Goat nutrition based on grazing
|Title||Goat nutrition based on grazing|
|Publication Type||Conference Proceedings|
|Year of Conference||2012|
|Authors||Goetsch, AL, Gipson, TA|
|Conference Name||XI International Conference on Goats|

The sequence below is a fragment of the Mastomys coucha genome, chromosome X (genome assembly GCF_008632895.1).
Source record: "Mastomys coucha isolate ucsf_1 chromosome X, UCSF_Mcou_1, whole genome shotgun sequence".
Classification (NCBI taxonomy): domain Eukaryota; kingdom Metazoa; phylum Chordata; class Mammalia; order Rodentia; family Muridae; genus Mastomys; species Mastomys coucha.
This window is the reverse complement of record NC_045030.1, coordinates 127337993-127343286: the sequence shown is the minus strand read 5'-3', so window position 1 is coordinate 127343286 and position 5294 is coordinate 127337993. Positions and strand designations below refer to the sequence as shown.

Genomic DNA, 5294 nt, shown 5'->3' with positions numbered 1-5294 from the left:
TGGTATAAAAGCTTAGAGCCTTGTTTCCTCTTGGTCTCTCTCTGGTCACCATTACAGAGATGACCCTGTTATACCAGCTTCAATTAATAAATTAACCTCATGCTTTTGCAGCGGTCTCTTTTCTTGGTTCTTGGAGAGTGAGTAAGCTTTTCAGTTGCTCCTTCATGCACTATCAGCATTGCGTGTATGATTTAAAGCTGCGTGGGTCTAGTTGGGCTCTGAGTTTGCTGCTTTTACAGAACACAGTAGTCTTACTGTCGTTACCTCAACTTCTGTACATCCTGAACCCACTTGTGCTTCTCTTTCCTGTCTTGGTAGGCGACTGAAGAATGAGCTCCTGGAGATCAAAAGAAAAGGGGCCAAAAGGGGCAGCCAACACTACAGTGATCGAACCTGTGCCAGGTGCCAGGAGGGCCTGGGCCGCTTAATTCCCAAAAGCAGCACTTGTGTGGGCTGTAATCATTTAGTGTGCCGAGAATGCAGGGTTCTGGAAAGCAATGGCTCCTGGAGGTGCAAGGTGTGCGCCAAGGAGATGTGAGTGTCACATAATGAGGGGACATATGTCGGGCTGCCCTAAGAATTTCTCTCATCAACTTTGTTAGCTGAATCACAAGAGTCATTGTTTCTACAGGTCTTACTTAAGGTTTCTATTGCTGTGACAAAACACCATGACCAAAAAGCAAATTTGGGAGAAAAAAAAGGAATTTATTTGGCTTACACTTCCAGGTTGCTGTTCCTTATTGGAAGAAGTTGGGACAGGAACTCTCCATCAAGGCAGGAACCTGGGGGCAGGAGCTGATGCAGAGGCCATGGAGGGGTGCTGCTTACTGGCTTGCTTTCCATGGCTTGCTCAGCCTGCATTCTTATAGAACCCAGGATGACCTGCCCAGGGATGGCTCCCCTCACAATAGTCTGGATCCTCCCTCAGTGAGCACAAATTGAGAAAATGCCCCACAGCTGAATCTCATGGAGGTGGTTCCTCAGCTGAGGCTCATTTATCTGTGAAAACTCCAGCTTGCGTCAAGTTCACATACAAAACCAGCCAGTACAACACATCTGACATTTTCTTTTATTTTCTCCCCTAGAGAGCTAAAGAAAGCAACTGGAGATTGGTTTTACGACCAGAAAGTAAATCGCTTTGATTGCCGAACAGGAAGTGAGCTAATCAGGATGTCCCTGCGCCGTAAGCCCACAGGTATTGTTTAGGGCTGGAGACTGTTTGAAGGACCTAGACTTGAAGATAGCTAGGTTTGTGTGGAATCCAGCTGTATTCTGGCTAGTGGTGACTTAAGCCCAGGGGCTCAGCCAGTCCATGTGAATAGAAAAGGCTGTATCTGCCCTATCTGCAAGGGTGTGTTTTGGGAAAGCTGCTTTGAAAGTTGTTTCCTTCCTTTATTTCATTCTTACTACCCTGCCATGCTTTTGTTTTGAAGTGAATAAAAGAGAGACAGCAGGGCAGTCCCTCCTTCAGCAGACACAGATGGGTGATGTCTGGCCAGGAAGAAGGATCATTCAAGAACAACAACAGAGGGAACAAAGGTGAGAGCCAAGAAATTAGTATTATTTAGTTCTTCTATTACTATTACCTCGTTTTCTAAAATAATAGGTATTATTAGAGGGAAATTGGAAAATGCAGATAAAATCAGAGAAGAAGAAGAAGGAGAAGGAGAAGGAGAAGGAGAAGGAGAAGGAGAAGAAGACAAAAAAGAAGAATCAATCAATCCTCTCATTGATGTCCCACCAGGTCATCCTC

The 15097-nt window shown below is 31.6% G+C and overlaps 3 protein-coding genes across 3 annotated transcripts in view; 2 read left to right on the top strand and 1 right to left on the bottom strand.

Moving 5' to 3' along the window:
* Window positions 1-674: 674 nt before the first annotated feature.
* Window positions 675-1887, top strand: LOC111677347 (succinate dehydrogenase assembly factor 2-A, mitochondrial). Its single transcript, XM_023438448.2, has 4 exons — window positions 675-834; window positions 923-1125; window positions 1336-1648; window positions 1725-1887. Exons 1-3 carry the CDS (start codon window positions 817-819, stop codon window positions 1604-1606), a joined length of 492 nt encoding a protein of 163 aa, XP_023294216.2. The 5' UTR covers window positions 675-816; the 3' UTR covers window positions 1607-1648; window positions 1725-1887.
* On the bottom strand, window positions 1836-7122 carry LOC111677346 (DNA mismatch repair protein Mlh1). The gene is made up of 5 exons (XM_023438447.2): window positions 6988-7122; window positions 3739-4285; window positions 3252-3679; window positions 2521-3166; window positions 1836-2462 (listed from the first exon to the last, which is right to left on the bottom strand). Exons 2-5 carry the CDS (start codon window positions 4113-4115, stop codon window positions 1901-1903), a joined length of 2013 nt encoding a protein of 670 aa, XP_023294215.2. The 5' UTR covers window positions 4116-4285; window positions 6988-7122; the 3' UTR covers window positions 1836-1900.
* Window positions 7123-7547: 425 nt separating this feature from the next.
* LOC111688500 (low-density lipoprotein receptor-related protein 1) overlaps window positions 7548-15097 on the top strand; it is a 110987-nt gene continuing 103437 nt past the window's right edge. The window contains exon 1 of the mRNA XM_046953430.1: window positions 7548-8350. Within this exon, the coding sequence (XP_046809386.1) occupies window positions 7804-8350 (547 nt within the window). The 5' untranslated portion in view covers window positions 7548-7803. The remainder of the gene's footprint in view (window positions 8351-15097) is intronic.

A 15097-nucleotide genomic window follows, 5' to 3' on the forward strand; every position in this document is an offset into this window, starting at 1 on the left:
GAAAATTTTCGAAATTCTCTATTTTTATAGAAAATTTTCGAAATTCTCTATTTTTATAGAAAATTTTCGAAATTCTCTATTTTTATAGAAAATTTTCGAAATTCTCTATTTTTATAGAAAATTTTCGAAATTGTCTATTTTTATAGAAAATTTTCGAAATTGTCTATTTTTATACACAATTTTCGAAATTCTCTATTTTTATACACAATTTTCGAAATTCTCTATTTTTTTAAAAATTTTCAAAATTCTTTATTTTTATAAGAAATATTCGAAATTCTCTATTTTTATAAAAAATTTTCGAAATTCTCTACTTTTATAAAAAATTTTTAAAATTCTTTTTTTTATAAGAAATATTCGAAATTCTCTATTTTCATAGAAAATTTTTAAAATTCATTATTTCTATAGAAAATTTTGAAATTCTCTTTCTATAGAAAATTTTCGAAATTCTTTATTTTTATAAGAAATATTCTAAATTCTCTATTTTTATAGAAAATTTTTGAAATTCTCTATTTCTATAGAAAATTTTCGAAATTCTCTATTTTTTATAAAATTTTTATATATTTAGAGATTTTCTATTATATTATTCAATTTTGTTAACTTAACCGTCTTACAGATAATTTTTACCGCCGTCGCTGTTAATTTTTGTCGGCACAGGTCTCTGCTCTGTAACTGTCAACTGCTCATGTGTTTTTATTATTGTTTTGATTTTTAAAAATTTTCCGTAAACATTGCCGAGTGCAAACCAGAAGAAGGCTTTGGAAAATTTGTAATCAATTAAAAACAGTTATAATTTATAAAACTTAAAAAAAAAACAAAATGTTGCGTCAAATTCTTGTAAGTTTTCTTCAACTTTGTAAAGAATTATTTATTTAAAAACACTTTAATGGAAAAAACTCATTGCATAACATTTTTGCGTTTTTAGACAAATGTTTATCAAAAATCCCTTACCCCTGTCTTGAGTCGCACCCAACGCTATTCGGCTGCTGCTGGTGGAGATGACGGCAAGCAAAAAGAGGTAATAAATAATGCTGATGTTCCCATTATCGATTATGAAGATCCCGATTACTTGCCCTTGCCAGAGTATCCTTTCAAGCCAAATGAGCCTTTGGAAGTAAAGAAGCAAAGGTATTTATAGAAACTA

More research has been conducted with goats in confinement than on pasture or rangeland; however, most nutrients consumed by goats throughout the world are derived by grazing. There are a number of considerations unique or of special relevance to grazing goats. There are not evaluated methods of predicting feed intake or the activity energy cost of goats while grazing, and development of accurate means will be challenging given the variable conditions under which goats are raised. The activity energy cost of grazing goats can have profound effect on energy required and available for production. In both confinement and grazing settings, high productivity of goat genotypes intensively selected for traits such as growth or milk production can be achieved only with conditions facilitating high nutrient intake. Goats are able to consume a diet considerably different in nutritive value than the average of vegetation available, but insufficient research has been conducted to allow accurate prediction of the composition of the diet actually consumed. Equations to project negative and positive associative effects among feedstuffs in goats have been proposed, but evaluation experimentation is lacking. Previous nutritional plane can have substantial effect on energy required by goats, with marked fluctuation in nutritional plane during the year for grazing relative to confinement settings. Based on some findings with sheep internal parasitism appears to have considerable effect on both energy and protein needs, the impact of which may increase in the foreseeable future as anthelmintic resistance increases. Knowledge of mineral levels in feedstuffs is necessary to avert deficiencies that can have greater effect on performance than energy and protein supplies, and little is known concerning effects of halophytic and salt-tolerant plants as well as saline ground water on efficiency of energy utilization. Plant secondary metabolites such as condensed tannins can have variable effects on conditions that influence performance by goats, although substantial negative impact may only occur with diets primarily of plants with high levels rather than more common diets of multiple plant species. In summary, there are numerous areas concerning the nutrition of goats while grazing where increased knowledge is needed, which in part relates to research challenges in grazing settings.